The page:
Releases this week

TIL this week

Notes on the SQLite DuckDB paper 24 days ago

SQLite: Past, Present, and Future is a newly published paper authored by Kevin P. Gaffney, Martin Prammer and Jignesh M. Patel from the University of Wisconsin-Madison and D. Richard Hipp, Larry Brasfield and Dan Kennedy from the core SQLite engineering team.

The paper compares SQLite and DuckDB, and describes some optimization work to make SQLite perform better for analytical queries.

DuckDB is a relatively new project which is frequently nicknamed (including by this paper) “SQLite for analytics”. It shares many of the characteristics of SQLite: an embedded database implemented as a header file and implementation file (using C++ as opposed to SQLite’s C) with databases that are theselves single binary files.

The primary difference is that DuckDB is optimized for analytical queries: queries that apply aggregate calculations across large numbers of rows, rather than being optimized for fast scanning and lookup of individual rows of data.

I’ve been tracking DuckDB for a while—it’s a very exciting project. If I ever introduce alternative database backends to Datasette it’s top of my list of things to try.

The paper spends quite a bit of time on benchmark comparisons. To very loosely summarize those:

  • SQLite out-performs DuckDB on a write transactions benchmark by 10x-500x on a powerful cloud server and 2x-60x on a Raspberry Pi, for small to large databases.
  • For analytical benchmarks using the SSB (Star Schema Benchmark) DuckDB out-performs SQLite by 30-50x at the highest margin and 3-8x at the lowest.

Neither of these are particularly surprising: DuckDB isn’t optimized for write transactions and SQLite isn’t optimized for analytical queries.

Next, the paper explores optimizations that can be applied to SQLite to improve its analytical query performance.

One of these has already shipped! In February 2022 the SQLite 3.38.0 release notes included this:

Use a Bloom filter to speed up large analytic queries.

I had wondered at the time what the deal with this was—the paper explains it in some detail:

A key change is made to the join processing, which is to probe the Bloom filters before carrying out the rest of the join. Applying the Bloom filters early in the join pipeline dramatically reduces the number of tuples that flow through the join pipeline, and thus improves performance.

This had a pretty big impact on the benchmark:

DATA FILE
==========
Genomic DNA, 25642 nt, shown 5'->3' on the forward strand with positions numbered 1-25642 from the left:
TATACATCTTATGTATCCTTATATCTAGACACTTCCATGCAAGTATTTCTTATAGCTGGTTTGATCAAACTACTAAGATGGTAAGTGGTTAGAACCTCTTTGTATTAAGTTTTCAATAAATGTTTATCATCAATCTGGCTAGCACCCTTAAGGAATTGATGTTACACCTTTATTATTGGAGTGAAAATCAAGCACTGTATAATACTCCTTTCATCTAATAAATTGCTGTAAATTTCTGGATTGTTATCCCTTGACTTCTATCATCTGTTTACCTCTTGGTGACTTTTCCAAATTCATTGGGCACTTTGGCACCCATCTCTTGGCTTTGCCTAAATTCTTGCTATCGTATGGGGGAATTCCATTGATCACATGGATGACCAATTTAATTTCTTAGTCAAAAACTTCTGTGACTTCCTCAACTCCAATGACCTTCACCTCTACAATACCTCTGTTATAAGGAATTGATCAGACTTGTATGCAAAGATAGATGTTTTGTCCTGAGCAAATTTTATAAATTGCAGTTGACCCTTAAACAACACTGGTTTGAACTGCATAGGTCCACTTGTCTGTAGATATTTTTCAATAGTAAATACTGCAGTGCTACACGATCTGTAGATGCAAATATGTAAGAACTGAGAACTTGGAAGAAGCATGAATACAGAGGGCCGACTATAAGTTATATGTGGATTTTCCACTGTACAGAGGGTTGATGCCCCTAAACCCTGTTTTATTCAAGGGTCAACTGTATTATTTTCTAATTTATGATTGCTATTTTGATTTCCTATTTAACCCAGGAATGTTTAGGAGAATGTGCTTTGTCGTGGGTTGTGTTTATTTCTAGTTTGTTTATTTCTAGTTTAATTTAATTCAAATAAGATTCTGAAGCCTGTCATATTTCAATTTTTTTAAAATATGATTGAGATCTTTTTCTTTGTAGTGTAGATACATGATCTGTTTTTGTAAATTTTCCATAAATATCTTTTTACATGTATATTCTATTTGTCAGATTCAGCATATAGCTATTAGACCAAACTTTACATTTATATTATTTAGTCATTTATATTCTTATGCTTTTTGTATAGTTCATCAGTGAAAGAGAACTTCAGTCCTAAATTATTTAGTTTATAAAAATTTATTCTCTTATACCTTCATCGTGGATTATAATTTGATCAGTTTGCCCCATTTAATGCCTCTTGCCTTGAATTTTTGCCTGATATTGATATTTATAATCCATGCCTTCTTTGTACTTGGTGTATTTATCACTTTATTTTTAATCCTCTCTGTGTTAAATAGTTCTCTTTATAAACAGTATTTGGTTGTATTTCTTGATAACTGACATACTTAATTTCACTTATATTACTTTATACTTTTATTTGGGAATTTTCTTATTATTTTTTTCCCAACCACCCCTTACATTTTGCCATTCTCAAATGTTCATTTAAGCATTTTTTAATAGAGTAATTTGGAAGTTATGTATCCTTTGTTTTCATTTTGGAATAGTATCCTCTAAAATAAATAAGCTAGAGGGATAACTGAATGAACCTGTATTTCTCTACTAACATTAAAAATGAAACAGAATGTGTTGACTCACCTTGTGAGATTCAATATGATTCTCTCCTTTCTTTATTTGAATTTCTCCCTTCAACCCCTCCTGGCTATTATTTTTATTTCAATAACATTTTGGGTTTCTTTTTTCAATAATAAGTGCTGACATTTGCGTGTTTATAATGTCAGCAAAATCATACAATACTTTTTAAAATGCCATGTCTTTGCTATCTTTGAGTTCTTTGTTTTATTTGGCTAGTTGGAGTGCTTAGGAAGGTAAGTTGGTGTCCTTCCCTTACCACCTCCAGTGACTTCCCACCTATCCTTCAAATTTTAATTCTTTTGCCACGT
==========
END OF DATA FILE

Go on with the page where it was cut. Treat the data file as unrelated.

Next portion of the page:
The performance impact of our optimizations is shown in Figure 6. On the Raspberry Pi, SQLite is now 4.2X faster on SSB. Our optimizations are particularly effective for query flight 2, resulting in 10X speedup. On the cloud server, we observed an overall speedup of 2.7X and individual query speedups up to 7X

I decided to quote in full the first part of section 5, “future development”, because it does a great job of describing some of the key features of the culture of SQLite itself.


The developers intend to provide support for SQLite through the year 2050, and design decisions are made accordingly. SQLite’s code and database file format are fully cross-platform, ensuring that SQLite can run on any current or future platform with an 8-bit byte, two’s complement 32-bit and 64-bit integers, and a C compiler. Every machine-code branch in the SQLite library is tested with multiple platforms and compilers, which makes the code robust for future migrations. SQLite is also extensively documented and commented, which helps new developers quickly understand SQLite’s architecture. Finally, the developers work hard to evaluate new programming trends based on merit rather than popularity.

While the performance gap has narrowed as a result of this work, DuckDB is still considerably faster than SQLite on SSB. This is somewhat expected; SQLite is a general-purpose database engine, whereas DuckDB is designed from the ground up for efficient OLAP. Although SQLite’s OLAP performance could be further improved in future work, there are several constraints that potential modifications to SQLite must satisfy.

First, modifications should cause no significant performance regression across the broad range of workloads served by SQLite. Second, the benefit of an optimization must be weighed against its impact on the size of the source code and the compiled library. Finally, modifications should not break SQLite’s backwards compatibility with previous versions and cross-compatibility with different machine architectures

Although SQLite’s performance is a key priority, it must be balanced with these (sometimes competing) goals. We considered several means of improving value extraction in SQLite, but no single solution satisfied all the constraints above. For example, changing the data format from row-oriented to column-oriented would streamline value extraction, but it would also likely increase overhead for OLTP workloads. Moreover, drastic changes to the data format are at odds with SQLite’s goal of stability for the database file format

That section continues with this intriguing detail: